Monday, July 7, 2014

Review: Mr. Mercedes by Stephen King

Title: Mr. Mercedes
Author: Stephen King
Year Published: 2014

Genre: Adult mystery
Pages: 436
Rating: 5 out of 5

Location (my 2014 Google Reading map): USA (Chicago?)

FTC Disclosure: I bought this book with my own money

Summary (from the inside flap of the book): In the predawn hours, in a distressed American city, hundreds of unemployed men and women line up for the opening of a job fair. They are tired and cold and desperate. Emerging from the fog, invisible until it is too late, a lone driver plows through the crowd in a stolen Mercedes, running over the innocent, backing up, and charging again. Eight people are killed; fifteen are wounded. The killer escapes.

Months later, an ex-cop names Bill Hodges, still haunted by the unsolved crime, contemplates suicide. When he gets a a crazed letter from "the perk," claiming credit for the murders, Hodges wakes up from his depressed and vacant retirement, fearing another even more diabolical attack and hell-bent on preventing it.

Brady Hartfield lives with his alcoholic mother in the house where he was born. He loved the feel of death under the wheels of the Mercedes, and he wants that rush again. Only Bill Hodges, with a couple of eccentric and mis-matched allies, can apprehend the killer before he strikes again. And they have no time to lose, because Brady's next mission, if it succeeds, will kill or maim thousands.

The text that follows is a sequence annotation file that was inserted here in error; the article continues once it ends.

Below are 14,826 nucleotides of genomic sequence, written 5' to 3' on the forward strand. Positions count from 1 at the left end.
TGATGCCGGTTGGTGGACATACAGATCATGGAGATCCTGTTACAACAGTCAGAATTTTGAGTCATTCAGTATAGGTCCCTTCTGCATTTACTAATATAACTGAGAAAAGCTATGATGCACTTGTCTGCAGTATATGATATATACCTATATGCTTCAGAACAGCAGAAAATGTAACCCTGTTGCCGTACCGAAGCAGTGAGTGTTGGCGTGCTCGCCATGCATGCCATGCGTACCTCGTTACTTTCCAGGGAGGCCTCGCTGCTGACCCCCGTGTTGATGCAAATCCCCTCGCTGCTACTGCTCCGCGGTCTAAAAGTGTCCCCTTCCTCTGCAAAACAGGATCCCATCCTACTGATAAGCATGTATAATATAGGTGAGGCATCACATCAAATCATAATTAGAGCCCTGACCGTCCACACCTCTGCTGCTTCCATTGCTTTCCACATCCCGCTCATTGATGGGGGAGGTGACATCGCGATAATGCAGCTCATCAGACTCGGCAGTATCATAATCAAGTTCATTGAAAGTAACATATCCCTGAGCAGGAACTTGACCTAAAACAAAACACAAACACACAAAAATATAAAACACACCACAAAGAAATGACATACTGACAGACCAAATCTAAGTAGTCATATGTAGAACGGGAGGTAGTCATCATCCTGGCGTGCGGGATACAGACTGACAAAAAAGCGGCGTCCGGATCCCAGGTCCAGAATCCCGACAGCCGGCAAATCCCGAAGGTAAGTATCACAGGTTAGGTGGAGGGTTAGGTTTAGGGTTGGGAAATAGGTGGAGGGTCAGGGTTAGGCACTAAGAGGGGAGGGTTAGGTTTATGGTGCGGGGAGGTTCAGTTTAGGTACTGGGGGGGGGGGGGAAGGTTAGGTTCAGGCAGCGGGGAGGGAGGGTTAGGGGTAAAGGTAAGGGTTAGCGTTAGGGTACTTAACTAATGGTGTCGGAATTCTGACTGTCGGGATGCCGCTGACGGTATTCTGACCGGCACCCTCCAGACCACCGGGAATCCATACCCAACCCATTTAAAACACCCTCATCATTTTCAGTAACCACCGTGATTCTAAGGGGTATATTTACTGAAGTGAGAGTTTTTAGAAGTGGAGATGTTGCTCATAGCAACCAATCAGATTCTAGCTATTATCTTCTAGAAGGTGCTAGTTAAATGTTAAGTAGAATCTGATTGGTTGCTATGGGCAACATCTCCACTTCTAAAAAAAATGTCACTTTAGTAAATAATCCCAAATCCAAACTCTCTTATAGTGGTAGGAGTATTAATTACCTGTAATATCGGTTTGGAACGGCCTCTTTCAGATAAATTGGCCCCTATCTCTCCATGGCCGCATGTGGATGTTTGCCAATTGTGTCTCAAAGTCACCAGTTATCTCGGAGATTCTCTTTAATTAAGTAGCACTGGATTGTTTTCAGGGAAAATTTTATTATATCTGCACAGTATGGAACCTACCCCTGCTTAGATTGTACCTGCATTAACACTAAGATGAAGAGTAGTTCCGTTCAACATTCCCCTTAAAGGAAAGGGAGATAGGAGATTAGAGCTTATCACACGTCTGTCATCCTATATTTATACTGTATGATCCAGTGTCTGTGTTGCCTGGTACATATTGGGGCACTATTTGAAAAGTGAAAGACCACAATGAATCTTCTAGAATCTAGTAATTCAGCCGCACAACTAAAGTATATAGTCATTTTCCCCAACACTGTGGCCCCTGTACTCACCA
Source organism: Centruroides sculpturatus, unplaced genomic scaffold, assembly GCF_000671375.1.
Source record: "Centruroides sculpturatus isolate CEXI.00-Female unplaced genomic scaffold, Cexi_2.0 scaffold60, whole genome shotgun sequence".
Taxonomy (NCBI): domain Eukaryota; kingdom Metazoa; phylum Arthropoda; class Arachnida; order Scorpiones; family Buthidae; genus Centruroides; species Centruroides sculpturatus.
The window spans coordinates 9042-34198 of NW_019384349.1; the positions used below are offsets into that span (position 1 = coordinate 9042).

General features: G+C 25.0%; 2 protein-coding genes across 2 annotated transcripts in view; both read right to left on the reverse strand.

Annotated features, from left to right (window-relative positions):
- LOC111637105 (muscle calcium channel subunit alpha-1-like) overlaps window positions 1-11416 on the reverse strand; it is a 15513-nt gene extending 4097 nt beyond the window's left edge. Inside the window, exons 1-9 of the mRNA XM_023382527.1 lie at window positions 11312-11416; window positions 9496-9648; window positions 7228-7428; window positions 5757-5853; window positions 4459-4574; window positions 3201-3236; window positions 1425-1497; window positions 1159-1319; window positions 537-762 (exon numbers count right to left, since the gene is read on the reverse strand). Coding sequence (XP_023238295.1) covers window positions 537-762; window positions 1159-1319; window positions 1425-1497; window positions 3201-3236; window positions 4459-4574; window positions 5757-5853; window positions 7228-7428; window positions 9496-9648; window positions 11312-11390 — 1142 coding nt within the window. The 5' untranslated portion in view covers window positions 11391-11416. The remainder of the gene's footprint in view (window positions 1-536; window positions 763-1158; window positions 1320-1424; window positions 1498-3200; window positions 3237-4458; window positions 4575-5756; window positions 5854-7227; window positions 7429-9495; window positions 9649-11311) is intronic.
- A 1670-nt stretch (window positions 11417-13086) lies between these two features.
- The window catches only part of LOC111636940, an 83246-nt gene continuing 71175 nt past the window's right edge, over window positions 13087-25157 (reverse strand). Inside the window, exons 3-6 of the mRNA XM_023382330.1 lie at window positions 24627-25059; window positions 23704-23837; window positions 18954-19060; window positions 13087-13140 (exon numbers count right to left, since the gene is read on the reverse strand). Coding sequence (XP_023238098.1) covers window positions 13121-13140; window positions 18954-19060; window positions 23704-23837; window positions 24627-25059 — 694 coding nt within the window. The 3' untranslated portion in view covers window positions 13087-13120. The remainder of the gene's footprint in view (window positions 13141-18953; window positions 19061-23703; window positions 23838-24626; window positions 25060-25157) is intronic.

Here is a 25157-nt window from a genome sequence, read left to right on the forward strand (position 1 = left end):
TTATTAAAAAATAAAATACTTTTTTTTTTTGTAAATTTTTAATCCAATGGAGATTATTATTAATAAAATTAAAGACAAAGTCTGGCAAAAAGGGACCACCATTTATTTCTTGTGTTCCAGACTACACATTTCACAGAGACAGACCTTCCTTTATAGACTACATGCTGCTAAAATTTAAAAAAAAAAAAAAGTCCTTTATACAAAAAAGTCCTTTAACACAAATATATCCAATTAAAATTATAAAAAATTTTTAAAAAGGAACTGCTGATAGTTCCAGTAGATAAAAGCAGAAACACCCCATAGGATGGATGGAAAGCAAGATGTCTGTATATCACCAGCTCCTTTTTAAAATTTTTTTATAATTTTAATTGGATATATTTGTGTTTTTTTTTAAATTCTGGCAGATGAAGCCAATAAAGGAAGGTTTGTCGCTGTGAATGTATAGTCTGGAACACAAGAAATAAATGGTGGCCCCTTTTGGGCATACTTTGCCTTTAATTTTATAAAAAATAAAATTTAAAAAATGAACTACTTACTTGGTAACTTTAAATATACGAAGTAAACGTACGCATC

Review: Confession: I have never read a Stephen King book before. They scare me. I can't see the movies either. Then I heard from Ti, a blogging friend, that she was reading this new Stephen King and I was intrigued. Mostly because she said there were no "clowns in the basement." Thank you Ti!

Stephen King's writing is so good. I was sucked in on the first page and I was glued to this book the whole time. When I wasn't reading, I was thinking about the characters as if they were real people. I wondered what they were doing, would Hodges catch Brady, or what was Brady's next creepy horrible action going to be. I also liked that the "main character" was actually a cast of characters, each one contributing to the story equally.

I am a mystery book fan, but often feel as if the "who done it" comes too quickly at the end. Stephen King has taken this problem out of the equation because we know who did it from the very start. As Bill Hodges (retired Detective) and Brady Hartfield (creepy bad guy) tell their parallel stories, we see them approaching one another and can hardly stand the suspense at the end.

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